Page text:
News & analysis

The advance reading of US Q1 GDP today showed the economy slowing more than expected. Headline GDP landed at 1.6% QoQ annualised, down from 3.4% in the fourth quarter and significantly below expectations of 2.5%.

Behind the decline was a slump in personal consumption, which fell from 3.3% to 2.5% QoQ annualised to undershoot expectations by 0.5pp, along with weaker exports (+0.9%, down from +5.5% in Q4), and state and local government spending (+2.0%, down from +6.0%). On the surface, this poses a significant challenge to the current market view that the strength of the US economy will lead to greater inflation persistence and a later commencement to a more gradual Fed easing cycle. However, the topline figures don’t actually reflect the true strength of the economy, or of US inflation, with the details of today’s report exhibiting considerably more strength on both scores.

Turning first to the determinants of growth, the slowdown in personal consumption was entirely driven by spending on goods, which contracted outright in Q1 by -0.4% after recording growth of 3.0% in the fourth quarter.

Services consumption, on the other hand, actually accelerated from 3.4% to 4%. The components of services consumption also showed the consumer remained in good health, with spending on recreational services adding 0.12pp, up from an average contribution of 0.075pp in 2023, as the consumer spent an increased share of its larger disposable income. This was evidenced by the personal savings rate falling from 4% in 4Q23 to just 3.6% last quarter, while real personal disposable incomes continued to increase, this time at an annualised pace of 1.1%. In fact, the only drag in consumer spending in the first quarter occurred in food and accommodation services, which in isolation remains less concerning given how volatile this component has been on a quarterly basis in the post-pandemic period. Moreover, the drag from goods consumption stemmed from just two components, motor vehicles and parts (-0.25pp drag on headline GDP) and gasoline and energy goods (-0.19pp drag on headline GDP). However, we doubt spending was that weak in these components either, with the real growth impact instead being driven by strong PCE deflators for these specific components, which we expect to be confirmed by tomorrow’s March PCE report.

Analysing just the components of personal consumption in the first quarter, the markets’ worst fears around inflation dynamics have seemingly been confirmed.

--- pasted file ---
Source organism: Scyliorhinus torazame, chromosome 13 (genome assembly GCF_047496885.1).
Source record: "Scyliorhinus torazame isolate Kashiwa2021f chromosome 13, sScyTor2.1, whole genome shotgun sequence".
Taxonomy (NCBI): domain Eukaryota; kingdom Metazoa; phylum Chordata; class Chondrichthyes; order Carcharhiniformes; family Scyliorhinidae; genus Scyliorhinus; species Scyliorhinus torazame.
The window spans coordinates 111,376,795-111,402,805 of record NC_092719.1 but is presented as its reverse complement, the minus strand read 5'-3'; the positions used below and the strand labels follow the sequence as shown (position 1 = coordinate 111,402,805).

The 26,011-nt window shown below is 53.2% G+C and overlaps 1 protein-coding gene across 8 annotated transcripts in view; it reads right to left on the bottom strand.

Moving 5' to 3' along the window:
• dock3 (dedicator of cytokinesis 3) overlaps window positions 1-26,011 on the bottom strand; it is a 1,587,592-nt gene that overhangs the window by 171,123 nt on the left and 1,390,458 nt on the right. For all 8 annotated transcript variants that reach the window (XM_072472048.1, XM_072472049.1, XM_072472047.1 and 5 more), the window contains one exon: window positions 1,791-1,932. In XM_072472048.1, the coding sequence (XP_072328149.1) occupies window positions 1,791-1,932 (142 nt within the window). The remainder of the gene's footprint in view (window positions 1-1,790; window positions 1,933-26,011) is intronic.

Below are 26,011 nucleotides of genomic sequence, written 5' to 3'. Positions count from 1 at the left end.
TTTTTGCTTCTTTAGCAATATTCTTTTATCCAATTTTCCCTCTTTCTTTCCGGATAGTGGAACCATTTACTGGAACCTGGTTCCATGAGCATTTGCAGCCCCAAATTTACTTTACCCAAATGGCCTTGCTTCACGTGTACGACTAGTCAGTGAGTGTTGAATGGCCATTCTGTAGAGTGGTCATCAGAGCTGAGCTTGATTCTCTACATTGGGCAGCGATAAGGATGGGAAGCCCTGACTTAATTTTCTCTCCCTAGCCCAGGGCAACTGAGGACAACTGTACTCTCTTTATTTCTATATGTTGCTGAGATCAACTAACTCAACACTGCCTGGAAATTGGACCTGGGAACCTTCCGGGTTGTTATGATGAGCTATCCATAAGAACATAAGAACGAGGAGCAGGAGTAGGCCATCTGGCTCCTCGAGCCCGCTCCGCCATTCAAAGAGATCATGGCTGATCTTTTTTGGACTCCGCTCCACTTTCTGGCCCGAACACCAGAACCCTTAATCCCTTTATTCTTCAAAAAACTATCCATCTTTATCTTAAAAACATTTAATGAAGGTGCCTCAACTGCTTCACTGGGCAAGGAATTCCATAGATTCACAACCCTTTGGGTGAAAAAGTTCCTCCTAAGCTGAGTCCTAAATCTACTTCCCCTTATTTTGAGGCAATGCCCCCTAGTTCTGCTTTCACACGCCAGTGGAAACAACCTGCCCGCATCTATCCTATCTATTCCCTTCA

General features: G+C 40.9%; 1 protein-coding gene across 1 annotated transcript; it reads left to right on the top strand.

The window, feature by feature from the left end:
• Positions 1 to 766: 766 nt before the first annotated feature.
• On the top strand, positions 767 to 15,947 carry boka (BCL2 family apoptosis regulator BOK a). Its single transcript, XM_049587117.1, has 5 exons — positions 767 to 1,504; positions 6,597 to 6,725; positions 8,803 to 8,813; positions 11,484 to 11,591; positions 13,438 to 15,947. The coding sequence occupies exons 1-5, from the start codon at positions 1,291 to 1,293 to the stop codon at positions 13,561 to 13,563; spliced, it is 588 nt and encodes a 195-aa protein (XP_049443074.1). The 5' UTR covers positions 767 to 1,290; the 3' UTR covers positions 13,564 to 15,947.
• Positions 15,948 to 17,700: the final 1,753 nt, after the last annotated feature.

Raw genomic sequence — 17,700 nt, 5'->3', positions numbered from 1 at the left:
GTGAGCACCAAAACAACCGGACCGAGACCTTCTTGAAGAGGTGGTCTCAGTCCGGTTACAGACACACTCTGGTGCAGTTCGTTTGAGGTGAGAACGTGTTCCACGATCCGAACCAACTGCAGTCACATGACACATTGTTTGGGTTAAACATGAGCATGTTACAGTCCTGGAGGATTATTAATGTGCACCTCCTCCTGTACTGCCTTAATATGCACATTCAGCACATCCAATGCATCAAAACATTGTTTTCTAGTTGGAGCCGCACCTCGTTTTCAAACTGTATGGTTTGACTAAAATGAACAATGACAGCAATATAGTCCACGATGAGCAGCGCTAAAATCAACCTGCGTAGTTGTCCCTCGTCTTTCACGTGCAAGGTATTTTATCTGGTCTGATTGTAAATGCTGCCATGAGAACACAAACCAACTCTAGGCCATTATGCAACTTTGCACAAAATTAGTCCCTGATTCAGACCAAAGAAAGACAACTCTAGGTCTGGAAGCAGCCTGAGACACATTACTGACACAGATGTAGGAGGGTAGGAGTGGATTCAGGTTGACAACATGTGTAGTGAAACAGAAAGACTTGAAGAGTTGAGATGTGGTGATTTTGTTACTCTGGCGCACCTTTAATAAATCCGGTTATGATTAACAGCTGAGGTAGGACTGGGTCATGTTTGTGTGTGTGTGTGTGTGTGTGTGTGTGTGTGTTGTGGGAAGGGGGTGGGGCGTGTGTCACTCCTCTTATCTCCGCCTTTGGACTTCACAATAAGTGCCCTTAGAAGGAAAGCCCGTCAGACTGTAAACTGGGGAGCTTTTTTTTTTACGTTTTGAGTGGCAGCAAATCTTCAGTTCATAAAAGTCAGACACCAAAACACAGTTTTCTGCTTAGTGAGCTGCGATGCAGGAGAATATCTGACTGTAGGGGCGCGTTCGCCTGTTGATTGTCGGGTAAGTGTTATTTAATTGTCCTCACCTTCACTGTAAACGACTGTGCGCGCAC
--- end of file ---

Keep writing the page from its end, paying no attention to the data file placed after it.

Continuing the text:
Tight labour market conditions are fuelling further increases in real disposable income which is being spent at an increased pace because the consumer feels secure with their employment and isn’t being deterred by significant price increases. That said, inflation didn’t actually ease in the first quarter either. Core PCE rose to 3.7% in Q1, almost double the 2.0% growth rate seen in both Q3 and Q4 of 2023. While markets had been positioned for a rise in core PCE given the stronger outturns in the monthly data for January and February, the actual increase surpassed expectations by 0.3pp. This is likely to concern Fed officials, especially given the source of today’s upside surprise – the PCE index for services jumped from 3.4% in Q4 to 5.4% in Q1. Not only does this mark the highest rate seen since Q1 2023, it points towards domestic factors as being the primary driver of resurgent price growth in the US economy. That said, today’s report was not all bad news on the inflation front. Both durable and nondurable goods PCE indices fell in the first quarter. Moreover, the market based core PCE measure, which excludes most implicit prices, also told a much less alarming story than the headline measure, rising to 3.1%, up from 2.3% in Q4. Even so, this might be clutching at straws.

The overall story told by today’s PCE data is still one of sticky inflation. As far as the GDP data goes, this meant that the implicit price deflator jumped from 1.7% in Q4 to 3.1% in Q1, marking a significant contribution to the headline undershoot in overall growth. As a result of the strength of today’s PCE deflator, the odds for tomorrow’s March PCE release strongly skew towards an upside miss to expectations of a 0.3% MoM print.

Markets are already preparing for just this eventuality, delaying their expectations for the first full rate cut by two meetings to December.

This means markets are pricing just over one rate cut this year from the Fed, a considerable turnaround from the 3 rate cuts priced just one month ago after the last meeting. For FX markets, the playbook remains the same. With the Fed unlikely to move before the very end of summer at the earliest, the dollar continues to reign supreme, especially as significant levels on Treasury yields have now been broken (5% on the 2-year and 4.7% on the 10-year), inducing another round of significant equity weakness. We doubt this narrative is going to change anytime soon, especially across next week’s Fed meeting, although a cooling in April’s jobs figures next Friday could provide the first bit of cold water on what is a piping hot US economic outlook should leading indicators prove correct.

Expectations of the Fed’s easing cycle get smashed once again, with close to two rate cuts now priced out since last month’s meeting 



Simon Harvey, Head of FX Analysis
Nick Rees, FX Market Analyst


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